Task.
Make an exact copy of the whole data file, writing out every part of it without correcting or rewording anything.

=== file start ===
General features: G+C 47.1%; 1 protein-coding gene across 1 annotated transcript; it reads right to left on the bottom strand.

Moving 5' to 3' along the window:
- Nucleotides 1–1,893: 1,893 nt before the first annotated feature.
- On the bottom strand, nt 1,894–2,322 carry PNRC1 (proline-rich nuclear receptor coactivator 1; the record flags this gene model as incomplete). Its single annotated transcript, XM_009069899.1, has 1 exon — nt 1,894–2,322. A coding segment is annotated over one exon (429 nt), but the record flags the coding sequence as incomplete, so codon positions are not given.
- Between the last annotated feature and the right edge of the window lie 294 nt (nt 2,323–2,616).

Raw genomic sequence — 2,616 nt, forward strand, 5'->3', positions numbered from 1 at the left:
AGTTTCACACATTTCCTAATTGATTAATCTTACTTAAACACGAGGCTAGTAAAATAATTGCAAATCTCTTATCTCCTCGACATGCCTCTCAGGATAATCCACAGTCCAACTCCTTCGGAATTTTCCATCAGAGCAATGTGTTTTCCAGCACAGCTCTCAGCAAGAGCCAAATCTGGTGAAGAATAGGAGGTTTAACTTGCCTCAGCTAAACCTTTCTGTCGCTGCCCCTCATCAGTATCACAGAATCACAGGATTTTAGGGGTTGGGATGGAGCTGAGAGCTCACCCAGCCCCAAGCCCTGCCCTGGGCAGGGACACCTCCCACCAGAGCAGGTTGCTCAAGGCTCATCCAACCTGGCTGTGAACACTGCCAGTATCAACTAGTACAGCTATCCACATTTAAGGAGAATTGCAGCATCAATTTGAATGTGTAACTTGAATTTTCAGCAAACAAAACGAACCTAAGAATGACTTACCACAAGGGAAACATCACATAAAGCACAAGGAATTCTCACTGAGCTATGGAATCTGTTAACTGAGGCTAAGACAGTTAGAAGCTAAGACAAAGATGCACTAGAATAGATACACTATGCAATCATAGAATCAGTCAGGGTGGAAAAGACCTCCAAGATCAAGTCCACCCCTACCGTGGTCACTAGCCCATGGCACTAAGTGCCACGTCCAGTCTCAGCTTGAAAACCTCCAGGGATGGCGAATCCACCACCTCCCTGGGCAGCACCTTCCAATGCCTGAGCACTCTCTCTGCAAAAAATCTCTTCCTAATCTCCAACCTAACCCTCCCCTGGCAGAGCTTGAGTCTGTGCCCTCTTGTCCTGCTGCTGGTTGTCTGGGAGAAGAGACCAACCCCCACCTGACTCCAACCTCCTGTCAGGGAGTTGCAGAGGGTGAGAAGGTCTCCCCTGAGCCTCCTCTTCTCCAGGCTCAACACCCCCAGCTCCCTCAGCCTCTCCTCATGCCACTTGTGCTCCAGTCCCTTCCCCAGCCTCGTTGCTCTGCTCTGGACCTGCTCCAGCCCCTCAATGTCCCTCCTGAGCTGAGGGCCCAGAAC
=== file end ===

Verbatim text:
General features: G+C 47.1%; 1 protein-coding gene across 1 annotated transcript; it reads right to left on the bottom strand.

Moving 5' to 3' along the window:
- Nucleotides 1–1,893: 1,893 nt before the first annotated feature.
- On the bottom strand, nt 1,894–2,322 carry PNRC1 (proline-rich nuclear receptor coactivator 1; the record flags this gene model as incomplete). Its single annotated transcript, XM_009069899.1, has 1 exon — nt 1,894–2,322. A coding segment is annotated over one exon (429 nt), but the record flags the coding sequence as incomplete, so codon positions are not given.
- Between the last annotated feature and the right edge of the window lie 294 nt (nt 2,323–2,616).

Raw genomic sequence — 2,616 nt, forward strand, 5'->3', positions numbered from 1 at the left:
AGTTTCACACATTTCCTAATTGATTAATCTTACTTAAACACGAGGCTAGTAAAATAATTGCAAATCTCTTATCTCCTCGACATGCCTCTCAGGATAATCCACAGTCCAACTCCTTCGGAATTTTCCATCAGAGCAATGTGTTTTCCAGCACAGCTCTCAGCAAGAGCCAAATCTGGTGAAGAATAGGAGGTTTAACTTGCCTCAGCTAAACCTTTCTGTCGCTGCCCCTCATCAGTATCACAGAATCACAGGATTTTAGGGGTTGGGATGGAGCTGAGAGCTCACCCAGCCCCAAGCCCTGCCCTGGGCAGGGACACCTCCCACCAGAGCAGGTTGCTCAAGGCTCATCCAACCTGGCTGTGAACACTGCCAGTATCAACTAGTACAGCTATCCACATTTAAGGAGAATTGCAGCATCAATTTGAATGTGTAACTTGAATTTTCAGCAAACAAAACGAACCTAAGAATGACTTACCACAAGGGAAACATCACATAAAGCACAAGGAATTCTCACTGAGCTATGGAATCTGTTAACTGAGGCTAAGACAGTTAGAAGCTAAGACAAAGATGCACTAGAATAGATACACTATGCAATCATAGAATCAGTCAGGGTGGAAAAGACCTCCAAGATCAAGTCCACCCCTACCGTGGTCACTAGCCCATGGCACTAAGTGCCACGTCCAGTCTCAGCTTGAAAACCTCCAGGGATGGCGAATCCACCACCTCCCTGGGCAGCACCTTCCAATGCCTGAGCACTCTCTCTGCAAAAAATCTCTTCCTAATCTCCAACCTAACCCTCCCCTGGCAGAGCTTGAGTCTGTGCCCTCTTGTCCTGCTGCTGGTTGTCTGGGAGAAGAGACCAACCCCCACCTGACTCCAACCTCCTGTCAGGGAGTTGCAGAGGGTGAGAAGGTCTCCCCTGAGCCTCCTCTTCTCCAGGCTCAACACCCCCAGCTCCCTCAGCCTCTCCTCATGCCACTTGTGCTCCAGTCCCTTCCCCAGCCTCGTTGCTCTGCTCTGGACCTGCTCCAGCCCCTCAATGTCCCTCCTGAGCTGAGGGCCCAGAAC